New York says “thank u, next.” The state swore in its first woman governor, Kathy Hochul, after now former Gov. Andrew Cuomo was ousted for sexual harassment. Her promotion highlights the challenges that women face in politics in the U.S., where 19 states have never had a female governor and only nine female governors are currently in office. With the appointment of two women as her top aides, constituents and New York officials are looking ahead to a brighter and more equitable future🤞. And, as for Cuomo — in a move some might call petty but we call predictable and necessary — he was stripped of the honorary Emmy he received for his leadership during the early days of the pandemic. “The difference between me and Andrew Cuomo? Neither of us is governor, but I still have my Emmy(s),” actor and former gubernatorial candidate Cynthia Nixon tweeted. [Axios, NYT, Variety]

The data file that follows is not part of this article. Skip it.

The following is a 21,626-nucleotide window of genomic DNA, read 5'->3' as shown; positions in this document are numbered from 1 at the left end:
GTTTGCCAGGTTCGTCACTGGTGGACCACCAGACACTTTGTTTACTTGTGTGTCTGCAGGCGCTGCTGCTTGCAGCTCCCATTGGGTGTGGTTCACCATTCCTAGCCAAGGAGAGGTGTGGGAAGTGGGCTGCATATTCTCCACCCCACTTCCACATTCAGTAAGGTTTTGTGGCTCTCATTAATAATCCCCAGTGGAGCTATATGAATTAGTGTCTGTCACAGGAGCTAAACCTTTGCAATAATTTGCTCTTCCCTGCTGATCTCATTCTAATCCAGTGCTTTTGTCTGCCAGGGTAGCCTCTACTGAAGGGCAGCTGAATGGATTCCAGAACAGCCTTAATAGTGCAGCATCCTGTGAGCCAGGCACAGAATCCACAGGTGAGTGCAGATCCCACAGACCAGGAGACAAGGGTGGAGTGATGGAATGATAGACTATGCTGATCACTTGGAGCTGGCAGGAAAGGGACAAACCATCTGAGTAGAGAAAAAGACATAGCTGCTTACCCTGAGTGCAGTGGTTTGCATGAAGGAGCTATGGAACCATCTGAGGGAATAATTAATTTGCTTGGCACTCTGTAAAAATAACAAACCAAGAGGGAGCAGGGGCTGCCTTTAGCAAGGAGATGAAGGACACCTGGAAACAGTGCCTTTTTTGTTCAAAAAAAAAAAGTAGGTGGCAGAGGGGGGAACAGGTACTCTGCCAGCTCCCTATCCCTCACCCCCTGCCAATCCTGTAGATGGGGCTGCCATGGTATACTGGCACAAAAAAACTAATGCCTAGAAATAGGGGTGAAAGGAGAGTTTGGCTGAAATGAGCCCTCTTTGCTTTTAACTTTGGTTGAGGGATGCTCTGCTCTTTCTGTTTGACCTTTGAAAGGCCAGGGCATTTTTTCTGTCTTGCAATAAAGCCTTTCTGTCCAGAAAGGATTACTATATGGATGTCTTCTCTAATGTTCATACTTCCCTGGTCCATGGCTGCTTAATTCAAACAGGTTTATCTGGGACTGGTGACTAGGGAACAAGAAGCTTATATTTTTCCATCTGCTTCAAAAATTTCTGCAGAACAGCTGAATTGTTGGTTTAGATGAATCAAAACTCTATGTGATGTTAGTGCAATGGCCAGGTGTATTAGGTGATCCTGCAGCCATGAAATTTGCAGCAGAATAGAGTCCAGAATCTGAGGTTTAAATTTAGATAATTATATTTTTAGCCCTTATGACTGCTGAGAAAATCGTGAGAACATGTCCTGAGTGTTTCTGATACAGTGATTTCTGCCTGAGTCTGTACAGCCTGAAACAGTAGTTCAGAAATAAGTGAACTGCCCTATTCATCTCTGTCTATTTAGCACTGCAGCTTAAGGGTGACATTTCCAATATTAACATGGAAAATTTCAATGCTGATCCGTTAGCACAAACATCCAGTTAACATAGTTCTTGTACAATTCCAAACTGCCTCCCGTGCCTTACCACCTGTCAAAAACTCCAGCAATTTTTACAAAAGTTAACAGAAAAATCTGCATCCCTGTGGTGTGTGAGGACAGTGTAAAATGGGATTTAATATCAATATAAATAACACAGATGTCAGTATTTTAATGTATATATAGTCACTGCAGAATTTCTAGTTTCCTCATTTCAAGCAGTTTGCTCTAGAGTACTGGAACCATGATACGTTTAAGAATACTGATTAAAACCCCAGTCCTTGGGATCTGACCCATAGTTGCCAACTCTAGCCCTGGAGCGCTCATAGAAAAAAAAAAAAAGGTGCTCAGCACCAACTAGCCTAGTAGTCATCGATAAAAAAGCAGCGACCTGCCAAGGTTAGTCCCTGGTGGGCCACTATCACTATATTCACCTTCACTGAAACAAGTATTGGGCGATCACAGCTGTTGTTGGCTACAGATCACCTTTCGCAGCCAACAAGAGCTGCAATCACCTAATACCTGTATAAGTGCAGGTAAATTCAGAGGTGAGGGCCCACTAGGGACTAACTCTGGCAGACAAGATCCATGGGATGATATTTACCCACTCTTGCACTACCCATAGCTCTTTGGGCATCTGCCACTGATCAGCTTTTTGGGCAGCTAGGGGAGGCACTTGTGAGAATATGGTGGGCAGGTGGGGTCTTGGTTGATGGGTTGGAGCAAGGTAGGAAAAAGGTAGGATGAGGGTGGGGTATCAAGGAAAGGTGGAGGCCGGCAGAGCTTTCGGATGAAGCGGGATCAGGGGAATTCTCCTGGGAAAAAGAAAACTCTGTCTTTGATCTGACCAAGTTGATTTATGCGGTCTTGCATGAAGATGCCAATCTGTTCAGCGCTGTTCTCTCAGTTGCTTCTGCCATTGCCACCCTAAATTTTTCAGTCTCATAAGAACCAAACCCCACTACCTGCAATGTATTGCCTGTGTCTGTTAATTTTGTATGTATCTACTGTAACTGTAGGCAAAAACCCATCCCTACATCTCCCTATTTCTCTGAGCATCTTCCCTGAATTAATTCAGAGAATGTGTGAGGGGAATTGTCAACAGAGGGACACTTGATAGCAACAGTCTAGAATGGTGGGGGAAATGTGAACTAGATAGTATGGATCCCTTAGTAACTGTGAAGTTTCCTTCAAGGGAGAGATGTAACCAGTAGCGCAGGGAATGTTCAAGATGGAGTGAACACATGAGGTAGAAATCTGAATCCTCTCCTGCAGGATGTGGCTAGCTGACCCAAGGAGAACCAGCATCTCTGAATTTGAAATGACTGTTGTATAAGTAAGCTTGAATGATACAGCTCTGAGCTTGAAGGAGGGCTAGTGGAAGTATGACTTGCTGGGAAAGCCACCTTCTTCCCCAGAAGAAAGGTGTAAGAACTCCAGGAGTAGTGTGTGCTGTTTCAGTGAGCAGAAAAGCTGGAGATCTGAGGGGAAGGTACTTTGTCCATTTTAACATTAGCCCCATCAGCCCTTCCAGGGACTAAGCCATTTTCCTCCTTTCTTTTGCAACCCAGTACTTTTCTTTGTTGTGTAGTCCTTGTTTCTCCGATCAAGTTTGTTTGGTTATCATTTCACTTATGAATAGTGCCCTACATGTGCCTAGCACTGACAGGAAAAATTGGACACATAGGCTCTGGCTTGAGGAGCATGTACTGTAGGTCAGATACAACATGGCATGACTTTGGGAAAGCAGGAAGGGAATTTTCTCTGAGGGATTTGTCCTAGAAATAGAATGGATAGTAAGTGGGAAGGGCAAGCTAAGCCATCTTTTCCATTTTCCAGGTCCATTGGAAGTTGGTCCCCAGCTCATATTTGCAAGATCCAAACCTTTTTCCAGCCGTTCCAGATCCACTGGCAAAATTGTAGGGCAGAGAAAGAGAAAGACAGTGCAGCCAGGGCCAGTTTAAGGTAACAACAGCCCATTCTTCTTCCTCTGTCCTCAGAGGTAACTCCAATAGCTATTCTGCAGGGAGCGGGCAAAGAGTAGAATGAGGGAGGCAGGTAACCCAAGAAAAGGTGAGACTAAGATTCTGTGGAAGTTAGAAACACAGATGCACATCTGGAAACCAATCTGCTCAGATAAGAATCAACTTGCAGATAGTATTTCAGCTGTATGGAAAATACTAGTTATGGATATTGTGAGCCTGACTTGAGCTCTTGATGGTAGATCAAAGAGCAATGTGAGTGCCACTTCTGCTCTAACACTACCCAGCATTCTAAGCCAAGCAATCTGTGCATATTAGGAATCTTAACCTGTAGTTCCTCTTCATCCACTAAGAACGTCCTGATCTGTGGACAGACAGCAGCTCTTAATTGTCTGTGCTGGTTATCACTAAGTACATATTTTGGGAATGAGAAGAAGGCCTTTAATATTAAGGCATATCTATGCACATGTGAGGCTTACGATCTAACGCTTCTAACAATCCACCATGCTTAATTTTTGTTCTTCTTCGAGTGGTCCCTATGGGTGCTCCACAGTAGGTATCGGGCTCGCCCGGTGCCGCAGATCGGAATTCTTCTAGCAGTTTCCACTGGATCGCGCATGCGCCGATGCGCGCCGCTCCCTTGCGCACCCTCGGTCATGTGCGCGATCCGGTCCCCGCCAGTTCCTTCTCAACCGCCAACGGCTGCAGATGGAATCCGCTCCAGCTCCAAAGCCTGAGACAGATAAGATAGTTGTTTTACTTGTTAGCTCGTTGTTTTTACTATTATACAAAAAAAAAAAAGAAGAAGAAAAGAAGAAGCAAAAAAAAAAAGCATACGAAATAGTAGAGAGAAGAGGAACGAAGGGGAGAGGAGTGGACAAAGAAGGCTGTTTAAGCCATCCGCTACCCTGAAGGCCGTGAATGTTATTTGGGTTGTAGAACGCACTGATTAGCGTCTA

Numbers to know 🔢
1,853 women are competing in the Tokyo Paralympics this year out of a total of 4,403 athletes, setting a new record 🏆. Rio 2016 held the previous record for female Paralympians with 1,671 athletes at the Games.
46% of gig economy workers are now women. The pandemic rapidly increased women’s share of the independent contracting workforce, which was just 33 percent in May 2017.
43% of millennial women (ages 25-40) say remote work is very important to them. Women continue to make up the majority of caregivers and are loathe to give up the flexibility that remote work offers. Even though “nobody wants to hear about burned out moms anymore,” the pandemic is only getting worse for parents.
40% — that’s the staggering pay gap between male and female board members at the U.K.’s biggest companies. Mind the gap, indeed. “Focusing solely on the percentages of directors that are women is not enough when trying to approach equality.”